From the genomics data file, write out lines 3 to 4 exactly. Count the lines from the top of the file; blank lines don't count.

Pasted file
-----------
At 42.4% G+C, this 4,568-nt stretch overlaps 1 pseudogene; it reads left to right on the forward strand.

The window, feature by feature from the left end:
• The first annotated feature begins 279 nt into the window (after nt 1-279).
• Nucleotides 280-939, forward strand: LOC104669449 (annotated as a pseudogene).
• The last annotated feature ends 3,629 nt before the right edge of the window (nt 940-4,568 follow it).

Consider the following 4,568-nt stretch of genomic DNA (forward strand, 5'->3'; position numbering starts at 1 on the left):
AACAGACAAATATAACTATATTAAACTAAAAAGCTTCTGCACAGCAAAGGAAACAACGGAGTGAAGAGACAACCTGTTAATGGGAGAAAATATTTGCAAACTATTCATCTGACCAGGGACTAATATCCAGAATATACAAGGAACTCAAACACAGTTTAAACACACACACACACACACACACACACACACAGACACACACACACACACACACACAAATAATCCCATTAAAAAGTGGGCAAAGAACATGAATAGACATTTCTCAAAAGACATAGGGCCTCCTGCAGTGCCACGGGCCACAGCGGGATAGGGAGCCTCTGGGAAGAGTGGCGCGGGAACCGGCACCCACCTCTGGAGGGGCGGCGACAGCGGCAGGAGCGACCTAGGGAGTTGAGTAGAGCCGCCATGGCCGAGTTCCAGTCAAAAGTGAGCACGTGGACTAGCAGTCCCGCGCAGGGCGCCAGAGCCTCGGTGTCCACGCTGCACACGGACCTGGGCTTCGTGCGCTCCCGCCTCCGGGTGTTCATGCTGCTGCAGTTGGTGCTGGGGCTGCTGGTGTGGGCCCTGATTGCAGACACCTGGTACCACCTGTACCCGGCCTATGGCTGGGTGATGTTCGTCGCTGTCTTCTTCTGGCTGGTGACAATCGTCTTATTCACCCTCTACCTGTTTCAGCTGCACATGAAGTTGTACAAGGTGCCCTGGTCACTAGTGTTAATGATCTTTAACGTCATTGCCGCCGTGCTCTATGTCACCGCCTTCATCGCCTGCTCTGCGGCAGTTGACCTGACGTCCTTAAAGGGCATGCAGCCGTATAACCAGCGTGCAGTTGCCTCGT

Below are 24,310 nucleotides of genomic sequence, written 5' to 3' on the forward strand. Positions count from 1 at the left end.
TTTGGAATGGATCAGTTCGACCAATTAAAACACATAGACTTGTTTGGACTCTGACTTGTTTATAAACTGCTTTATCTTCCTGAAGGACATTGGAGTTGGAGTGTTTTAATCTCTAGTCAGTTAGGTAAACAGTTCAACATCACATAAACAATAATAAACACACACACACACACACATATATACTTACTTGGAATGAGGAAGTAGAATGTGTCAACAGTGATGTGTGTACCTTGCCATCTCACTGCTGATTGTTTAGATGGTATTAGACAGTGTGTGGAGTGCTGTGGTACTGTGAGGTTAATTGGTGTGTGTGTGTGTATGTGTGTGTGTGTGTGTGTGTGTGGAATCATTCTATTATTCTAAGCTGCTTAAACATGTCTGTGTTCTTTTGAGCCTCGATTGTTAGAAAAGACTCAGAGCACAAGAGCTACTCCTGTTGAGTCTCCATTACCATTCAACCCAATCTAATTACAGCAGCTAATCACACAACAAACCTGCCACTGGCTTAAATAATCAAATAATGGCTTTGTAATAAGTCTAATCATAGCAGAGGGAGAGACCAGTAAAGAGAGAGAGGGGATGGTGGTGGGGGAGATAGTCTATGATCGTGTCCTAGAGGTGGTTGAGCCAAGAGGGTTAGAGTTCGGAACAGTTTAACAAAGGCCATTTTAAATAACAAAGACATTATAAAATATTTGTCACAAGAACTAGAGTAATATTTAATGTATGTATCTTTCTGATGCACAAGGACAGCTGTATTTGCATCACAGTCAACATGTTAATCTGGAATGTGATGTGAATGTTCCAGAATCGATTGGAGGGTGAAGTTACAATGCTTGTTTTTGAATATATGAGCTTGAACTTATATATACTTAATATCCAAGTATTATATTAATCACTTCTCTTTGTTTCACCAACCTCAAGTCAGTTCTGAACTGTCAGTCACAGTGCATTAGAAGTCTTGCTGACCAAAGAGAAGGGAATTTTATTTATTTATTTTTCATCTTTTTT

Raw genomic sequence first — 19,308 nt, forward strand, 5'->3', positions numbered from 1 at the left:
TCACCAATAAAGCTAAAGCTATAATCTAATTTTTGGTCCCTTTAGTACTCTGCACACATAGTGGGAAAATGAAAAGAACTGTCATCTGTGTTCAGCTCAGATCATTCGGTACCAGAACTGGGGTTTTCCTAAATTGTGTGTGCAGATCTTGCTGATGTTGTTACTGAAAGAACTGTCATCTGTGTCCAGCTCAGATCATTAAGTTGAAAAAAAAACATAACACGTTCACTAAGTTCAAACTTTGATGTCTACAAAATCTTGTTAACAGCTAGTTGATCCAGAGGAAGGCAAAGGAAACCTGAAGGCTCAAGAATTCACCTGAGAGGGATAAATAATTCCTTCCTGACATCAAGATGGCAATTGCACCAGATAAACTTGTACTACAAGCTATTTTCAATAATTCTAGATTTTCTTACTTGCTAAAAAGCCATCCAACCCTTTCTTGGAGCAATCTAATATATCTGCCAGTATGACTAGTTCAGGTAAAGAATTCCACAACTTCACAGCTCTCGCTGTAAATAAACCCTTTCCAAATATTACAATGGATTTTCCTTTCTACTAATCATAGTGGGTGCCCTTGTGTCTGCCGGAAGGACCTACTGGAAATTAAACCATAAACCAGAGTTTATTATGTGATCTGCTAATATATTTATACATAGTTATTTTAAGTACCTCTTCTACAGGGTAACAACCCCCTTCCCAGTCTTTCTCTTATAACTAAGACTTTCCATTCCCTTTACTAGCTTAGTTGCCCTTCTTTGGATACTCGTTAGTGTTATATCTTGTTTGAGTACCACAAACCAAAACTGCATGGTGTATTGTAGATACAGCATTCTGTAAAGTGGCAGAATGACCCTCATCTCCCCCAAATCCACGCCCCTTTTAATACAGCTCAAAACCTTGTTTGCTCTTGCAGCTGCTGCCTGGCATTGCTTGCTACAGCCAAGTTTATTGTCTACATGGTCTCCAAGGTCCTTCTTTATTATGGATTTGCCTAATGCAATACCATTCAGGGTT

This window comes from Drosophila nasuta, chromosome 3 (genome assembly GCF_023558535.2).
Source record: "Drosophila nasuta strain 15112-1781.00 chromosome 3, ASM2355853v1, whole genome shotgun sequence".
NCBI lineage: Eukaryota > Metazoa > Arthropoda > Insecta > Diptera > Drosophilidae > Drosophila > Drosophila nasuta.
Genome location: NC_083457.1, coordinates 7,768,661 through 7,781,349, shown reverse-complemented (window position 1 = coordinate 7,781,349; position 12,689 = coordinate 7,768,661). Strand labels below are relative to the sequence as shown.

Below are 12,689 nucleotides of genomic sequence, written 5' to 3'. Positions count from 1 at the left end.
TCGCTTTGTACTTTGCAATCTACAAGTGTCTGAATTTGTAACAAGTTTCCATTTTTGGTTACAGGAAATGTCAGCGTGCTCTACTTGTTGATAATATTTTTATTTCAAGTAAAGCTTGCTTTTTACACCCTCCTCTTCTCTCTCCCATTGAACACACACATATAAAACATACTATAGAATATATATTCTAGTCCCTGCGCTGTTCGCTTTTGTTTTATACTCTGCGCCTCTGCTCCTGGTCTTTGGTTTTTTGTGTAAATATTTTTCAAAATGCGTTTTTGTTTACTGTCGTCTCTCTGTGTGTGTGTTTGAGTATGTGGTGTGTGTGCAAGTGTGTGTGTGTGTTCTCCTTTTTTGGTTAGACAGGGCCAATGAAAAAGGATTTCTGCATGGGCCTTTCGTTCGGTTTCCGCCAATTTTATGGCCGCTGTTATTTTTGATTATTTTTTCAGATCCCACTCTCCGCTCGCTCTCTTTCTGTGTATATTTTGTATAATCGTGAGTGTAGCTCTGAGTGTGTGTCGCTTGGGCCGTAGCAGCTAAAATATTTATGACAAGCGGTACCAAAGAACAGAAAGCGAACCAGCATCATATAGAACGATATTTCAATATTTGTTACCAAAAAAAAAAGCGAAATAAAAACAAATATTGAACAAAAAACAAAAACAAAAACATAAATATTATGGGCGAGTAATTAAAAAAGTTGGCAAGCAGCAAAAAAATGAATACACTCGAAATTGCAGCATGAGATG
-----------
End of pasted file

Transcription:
• The first annotated feature begins 279 nt into the window (after nt 1-279).
• Nucleotides 280-939, forward strand: LOC104669449 (annotated as a pseudogene).